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In The Dark Knight Rises, when Batman shows up on the day of heist in the StockExchange, the anchor in a news channel is speaking the story with a alot of excitement and informs that what appears to be Batman has finally returned after 8 years. Hearing this, Selina Kyle says:

Well, what do you know?

What is it, a soliloquy or a desperate question to the anchor out of the joy/anger she was feeling then?

Also, what does it mean actually? I think, it means that there is more to know about Batman in the coming time although I am not sure about it. Is my interpretation correct here?

  • 1 year too late? – Dude Sep 25 '13 at 19:53
  • @Tim, Excuse me! I could not get you. – Mistu4u Oct 1 '13 at 16:20
  • Didn't the movie come out last year? jk :) – Dude Oct 1 '13 at 17:24
  • @Tim, That's true and I have seen it several times, just the question did not occur to me earlier :-) – Mistu4u Oct 1 '13 at 17:54
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It's an idiom which means "I wasn't expecting that" but with a stronger sense of surprise. It is not as strong as "Well, I'll be damned."

I might say "Well, what do you know" if I had previously said "this will never happen" but then it happened anyway.

It's generally not a good idea to try to analyse idioms, but sometimes it can help you remember the meaning. If we view "you" in the sentence as the indefinite "you," then it can be read as a reflection on the uncertainty of knowledge.

  • More specifically, it's a surprise at revelation contrary to our general knowledge - that we were wrong. Sometimes it's used ironically (to point out that you are still right and the new information is wrong), but usually - like in this case - it just means a surprise at something that is directly opposite to what we knew. – SF. Sep 26 '13 at 8:19
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Well whaddaya know! or Whaddaya know about that! is not a question (although it has the form of a question) but an exclamation of surprise and (often) gratification.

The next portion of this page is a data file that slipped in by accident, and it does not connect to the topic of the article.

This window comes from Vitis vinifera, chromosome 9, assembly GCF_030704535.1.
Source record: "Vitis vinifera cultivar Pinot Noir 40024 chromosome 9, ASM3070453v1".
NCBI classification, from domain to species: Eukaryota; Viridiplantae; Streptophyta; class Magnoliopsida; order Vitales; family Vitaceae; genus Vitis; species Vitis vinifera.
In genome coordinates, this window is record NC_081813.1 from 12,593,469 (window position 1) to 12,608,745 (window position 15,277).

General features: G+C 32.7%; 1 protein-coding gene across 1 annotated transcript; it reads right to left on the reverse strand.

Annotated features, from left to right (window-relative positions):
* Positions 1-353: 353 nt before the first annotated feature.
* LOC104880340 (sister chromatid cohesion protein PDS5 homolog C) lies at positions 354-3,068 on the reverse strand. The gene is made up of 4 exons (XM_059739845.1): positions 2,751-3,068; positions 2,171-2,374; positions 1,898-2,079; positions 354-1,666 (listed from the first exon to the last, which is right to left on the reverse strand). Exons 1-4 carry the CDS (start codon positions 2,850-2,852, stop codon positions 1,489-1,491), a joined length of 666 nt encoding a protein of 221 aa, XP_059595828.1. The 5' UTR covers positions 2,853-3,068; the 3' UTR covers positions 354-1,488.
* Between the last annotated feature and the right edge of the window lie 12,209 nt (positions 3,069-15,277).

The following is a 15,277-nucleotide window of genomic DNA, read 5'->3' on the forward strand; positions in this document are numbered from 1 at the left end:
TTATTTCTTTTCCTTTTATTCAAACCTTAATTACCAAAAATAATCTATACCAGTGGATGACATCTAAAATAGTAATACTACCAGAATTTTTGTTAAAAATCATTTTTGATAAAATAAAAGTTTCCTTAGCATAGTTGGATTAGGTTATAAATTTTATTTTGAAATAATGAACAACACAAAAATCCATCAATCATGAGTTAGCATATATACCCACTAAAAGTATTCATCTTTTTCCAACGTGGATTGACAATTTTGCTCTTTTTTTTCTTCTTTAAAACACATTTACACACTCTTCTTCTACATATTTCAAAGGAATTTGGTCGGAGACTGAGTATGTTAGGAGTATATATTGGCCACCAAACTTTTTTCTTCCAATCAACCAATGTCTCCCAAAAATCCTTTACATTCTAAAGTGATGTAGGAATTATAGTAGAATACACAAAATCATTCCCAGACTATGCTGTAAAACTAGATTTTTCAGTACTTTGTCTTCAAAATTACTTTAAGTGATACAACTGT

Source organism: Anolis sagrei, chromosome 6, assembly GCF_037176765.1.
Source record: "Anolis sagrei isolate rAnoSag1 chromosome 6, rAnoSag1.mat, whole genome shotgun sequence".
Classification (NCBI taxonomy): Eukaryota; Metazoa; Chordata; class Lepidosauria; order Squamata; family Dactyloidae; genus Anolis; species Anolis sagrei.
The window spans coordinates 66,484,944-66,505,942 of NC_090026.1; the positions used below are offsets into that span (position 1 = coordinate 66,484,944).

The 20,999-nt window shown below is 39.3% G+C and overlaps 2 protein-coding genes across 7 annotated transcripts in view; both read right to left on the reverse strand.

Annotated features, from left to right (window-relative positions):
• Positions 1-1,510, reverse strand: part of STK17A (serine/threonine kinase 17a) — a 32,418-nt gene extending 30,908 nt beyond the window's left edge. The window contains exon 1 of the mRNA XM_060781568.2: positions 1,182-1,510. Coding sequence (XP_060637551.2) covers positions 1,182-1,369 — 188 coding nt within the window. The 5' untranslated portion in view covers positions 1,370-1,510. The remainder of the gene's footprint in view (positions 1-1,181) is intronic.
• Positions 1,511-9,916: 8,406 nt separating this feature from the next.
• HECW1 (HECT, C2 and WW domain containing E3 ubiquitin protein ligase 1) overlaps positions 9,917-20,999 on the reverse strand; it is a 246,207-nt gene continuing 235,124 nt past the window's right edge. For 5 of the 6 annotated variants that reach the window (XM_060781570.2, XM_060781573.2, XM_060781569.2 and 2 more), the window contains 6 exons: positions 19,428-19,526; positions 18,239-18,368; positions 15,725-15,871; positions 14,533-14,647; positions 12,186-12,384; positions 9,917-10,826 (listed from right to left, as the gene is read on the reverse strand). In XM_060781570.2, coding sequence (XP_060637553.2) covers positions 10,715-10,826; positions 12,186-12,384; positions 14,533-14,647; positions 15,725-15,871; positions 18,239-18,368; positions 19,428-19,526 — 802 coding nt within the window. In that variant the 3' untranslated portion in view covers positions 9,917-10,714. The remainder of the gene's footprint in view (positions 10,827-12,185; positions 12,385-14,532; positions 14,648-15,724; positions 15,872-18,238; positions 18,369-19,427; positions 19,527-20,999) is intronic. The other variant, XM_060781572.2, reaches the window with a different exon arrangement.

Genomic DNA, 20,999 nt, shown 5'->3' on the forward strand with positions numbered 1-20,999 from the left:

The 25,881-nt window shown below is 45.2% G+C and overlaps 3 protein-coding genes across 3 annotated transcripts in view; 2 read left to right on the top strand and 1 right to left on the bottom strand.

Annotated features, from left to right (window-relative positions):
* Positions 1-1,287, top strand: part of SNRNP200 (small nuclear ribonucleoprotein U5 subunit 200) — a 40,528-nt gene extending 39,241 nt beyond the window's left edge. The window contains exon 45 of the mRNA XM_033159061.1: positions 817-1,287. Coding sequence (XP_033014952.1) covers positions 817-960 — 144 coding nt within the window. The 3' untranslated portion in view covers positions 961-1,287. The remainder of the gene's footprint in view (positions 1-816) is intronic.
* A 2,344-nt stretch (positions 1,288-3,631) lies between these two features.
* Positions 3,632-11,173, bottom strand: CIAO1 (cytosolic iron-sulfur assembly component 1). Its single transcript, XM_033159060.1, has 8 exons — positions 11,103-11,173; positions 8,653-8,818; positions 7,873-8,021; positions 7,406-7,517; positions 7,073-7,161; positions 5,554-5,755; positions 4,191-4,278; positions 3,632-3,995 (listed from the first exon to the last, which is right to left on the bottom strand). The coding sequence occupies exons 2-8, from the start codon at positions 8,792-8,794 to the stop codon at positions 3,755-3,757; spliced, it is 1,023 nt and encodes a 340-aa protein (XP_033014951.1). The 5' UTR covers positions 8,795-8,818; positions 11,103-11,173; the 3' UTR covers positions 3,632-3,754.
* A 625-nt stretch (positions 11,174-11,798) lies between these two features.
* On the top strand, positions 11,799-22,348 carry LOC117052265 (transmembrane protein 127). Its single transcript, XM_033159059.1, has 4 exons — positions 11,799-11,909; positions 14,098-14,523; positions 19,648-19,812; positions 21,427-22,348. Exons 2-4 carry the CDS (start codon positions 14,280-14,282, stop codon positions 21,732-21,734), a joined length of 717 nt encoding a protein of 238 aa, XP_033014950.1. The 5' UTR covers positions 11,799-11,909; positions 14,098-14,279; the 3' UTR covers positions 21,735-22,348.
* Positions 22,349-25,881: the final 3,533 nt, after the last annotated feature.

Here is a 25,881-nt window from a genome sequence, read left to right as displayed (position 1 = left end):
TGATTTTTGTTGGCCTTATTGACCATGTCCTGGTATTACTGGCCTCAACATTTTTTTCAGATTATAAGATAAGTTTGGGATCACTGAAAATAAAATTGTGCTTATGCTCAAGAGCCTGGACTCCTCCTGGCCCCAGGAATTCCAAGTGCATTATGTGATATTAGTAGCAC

It is most often used when some long-desired or-expected event finally occurs: it implies “I knew all along that it would happen / would show up / would prove to be the case”; so even if the event itself is not a desirable one, the phrase has overtones of “I told you so!” and expresses a measure of self-satisfaction.

  • While I don't disagree with this entirely, I also think that there are often times that this expresses simple surprise and doesn't have the flavor of "I knew all along that it would happen." For example, I once lost my car keys on a golf course and actually went back and found them again. "What do you know?" expresses surprise at that minor miracle (given the time I spend in the woods on a golf course, it was indeed a minor miracle) without any sense of confirmation of the expected. On the other hand, it would certainly be something desired, so I'm partially on board with your answer. – BobRodes Sep 26 '13 at 14:11
  • @BobRodes I agree, which is why I said "most often used". But I wouldn't give a character the line unless it had the 'knew it all along' color; the preponderance of that use is too much baggage to ask an actor to overcome. ... and, too, your instance certainly has the self-satisfaction element: you persevered in your effort despite the expectation of failure and were rewarded with success. Perhaps one of you was telling the other one "See, I was right: it WAS worth the effort!" :) – StoneyB on hiatus Sep 26 '13 at 14:19
  • Perhaps so... :) – BobRodes Sep 26 '13 at 15:33
  • Perhaps you'd also say it that like as if you are surprised, in a sarcastic reply to the obvious? – user12498 Dec 5 '14 at 4:25

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